http://code.google.com/p/migratordotnet/

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Thats cool, but it doesn't explain why the majority of the time database version control isnt considered as important. I find that some of the stored procedures are a lot more important than the code which executes them –  Curt Jul 22 '11 at 9:52

VCS are designed to store versions of text. They can store binaries but it is less efficient. And the DB state itself is not a text and can't even be directly stored as a binary. You can store the SQL code though.

one solution is to store a full DB dump (SQL or binary), another - to store sequences of SQL scripts that change one DB state to the next one. The second approach can be automated in some environments and is there called migrations. if you want a separate specific VCS for a DB, you can think that migration tools are such VCS.

There are also tools that can compare two DB states and produce a diff that is able to change the first state to the second.

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I suppose it depends on whether you manage the database changes (like schema changes, migrations as mentioned by wRAR) as part of source code repository, in the form of sql scripts or other formats through the use of other tools, or do you consider this as database administration, and do that using traditional methods of backup/restore.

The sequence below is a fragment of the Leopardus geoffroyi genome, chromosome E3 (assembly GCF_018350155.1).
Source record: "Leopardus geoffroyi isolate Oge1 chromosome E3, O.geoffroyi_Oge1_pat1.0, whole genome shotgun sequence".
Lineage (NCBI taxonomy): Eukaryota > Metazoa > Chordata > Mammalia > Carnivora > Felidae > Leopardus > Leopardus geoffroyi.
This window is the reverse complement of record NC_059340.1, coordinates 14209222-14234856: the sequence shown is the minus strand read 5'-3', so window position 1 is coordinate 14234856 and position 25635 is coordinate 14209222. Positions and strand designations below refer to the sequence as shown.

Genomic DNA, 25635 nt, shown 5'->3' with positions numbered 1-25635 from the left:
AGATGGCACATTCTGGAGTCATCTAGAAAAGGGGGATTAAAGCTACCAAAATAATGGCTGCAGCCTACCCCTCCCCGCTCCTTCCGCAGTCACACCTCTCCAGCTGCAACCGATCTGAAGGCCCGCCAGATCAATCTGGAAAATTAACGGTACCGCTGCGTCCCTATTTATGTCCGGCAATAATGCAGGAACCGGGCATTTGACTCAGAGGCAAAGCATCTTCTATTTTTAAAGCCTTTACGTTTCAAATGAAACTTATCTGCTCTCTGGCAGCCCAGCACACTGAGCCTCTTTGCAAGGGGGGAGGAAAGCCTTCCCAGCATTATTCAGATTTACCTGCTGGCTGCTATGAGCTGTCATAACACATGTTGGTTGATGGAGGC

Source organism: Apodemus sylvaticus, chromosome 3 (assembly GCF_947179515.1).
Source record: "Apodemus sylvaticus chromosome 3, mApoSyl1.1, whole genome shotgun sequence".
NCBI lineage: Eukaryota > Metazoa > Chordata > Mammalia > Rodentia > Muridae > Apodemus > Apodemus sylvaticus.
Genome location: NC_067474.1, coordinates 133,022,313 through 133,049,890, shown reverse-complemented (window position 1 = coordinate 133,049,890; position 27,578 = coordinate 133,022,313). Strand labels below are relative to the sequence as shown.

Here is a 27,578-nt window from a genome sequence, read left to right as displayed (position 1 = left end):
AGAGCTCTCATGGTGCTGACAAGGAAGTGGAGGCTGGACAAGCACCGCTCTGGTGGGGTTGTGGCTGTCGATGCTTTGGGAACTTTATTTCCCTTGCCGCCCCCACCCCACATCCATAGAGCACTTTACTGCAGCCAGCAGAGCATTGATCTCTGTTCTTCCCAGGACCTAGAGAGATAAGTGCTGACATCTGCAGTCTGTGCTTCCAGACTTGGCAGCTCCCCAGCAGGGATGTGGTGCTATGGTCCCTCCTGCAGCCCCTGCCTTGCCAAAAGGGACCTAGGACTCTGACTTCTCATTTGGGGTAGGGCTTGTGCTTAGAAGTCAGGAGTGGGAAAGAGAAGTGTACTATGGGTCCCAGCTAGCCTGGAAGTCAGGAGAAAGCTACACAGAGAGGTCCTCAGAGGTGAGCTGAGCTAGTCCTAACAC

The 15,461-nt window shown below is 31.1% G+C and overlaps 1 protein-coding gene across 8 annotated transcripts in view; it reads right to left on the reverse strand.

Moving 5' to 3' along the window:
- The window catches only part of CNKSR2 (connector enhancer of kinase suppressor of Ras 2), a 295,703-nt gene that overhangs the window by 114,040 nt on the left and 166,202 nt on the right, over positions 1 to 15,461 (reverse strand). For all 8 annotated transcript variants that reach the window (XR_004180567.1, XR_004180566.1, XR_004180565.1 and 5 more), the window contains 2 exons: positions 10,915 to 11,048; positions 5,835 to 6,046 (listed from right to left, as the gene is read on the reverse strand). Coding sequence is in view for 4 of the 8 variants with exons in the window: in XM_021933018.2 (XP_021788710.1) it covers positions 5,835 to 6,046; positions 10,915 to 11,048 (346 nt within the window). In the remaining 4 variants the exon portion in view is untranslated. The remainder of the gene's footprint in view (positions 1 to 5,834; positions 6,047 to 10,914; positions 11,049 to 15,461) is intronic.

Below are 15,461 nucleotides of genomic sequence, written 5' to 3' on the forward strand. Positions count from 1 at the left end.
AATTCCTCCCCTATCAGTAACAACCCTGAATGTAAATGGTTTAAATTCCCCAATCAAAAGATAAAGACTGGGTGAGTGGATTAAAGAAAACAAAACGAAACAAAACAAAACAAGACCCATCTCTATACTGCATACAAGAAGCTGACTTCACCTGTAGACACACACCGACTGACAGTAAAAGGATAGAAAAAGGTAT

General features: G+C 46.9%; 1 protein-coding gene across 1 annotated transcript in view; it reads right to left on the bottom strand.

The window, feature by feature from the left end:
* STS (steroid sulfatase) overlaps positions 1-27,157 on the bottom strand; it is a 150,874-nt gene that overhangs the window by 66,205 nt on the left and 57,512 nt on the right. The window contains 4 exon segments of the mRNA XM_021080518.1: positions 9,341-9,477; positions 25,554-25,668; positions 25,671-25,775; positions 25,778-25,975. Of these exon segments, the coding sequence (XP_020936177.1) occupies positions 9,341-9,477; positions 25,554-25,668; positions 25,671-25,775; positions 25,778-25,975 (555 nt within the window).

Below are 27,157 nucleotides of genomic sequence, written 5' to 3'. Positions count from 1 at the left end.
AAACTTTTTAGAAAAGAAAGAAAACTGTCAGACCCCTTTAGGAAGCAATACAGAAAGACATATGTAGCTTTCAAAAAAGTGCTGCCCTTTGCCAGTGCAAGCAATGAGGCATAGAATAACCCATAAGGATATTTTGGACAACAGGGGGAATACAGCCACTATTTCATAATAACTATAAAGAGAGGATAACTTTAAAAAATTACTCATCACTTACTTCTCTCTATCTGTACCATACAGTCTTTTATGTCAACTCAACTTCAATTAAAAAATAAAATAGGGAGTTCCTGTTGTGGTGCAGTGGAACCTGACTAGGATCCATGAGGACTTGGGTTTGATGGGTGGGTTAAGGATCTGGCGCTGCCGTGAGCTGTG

In my experience so far, although I wouldn't consider database management as any less important, it does happen on a very low frequency as compared to actual code changes. Your case is clearly different, but a combination of script files and database tools should take care of that.

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You can easily connect SQL Server to Kiln using SQL Source Control - http://www.red-gate.com/products/sql-development/sql-source-control/

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According to red-gate.com/our-company/careers/people-profiles/brand-manager you are Brand Manager at RedGate. Your only two answers at Stackoverflow promote your product without disclosure of your affiliation. Please read the FAQ and stop spamming. stackoverflow.com/faq#promotion –  Dennis Traub Jan 30 '12 at 16:35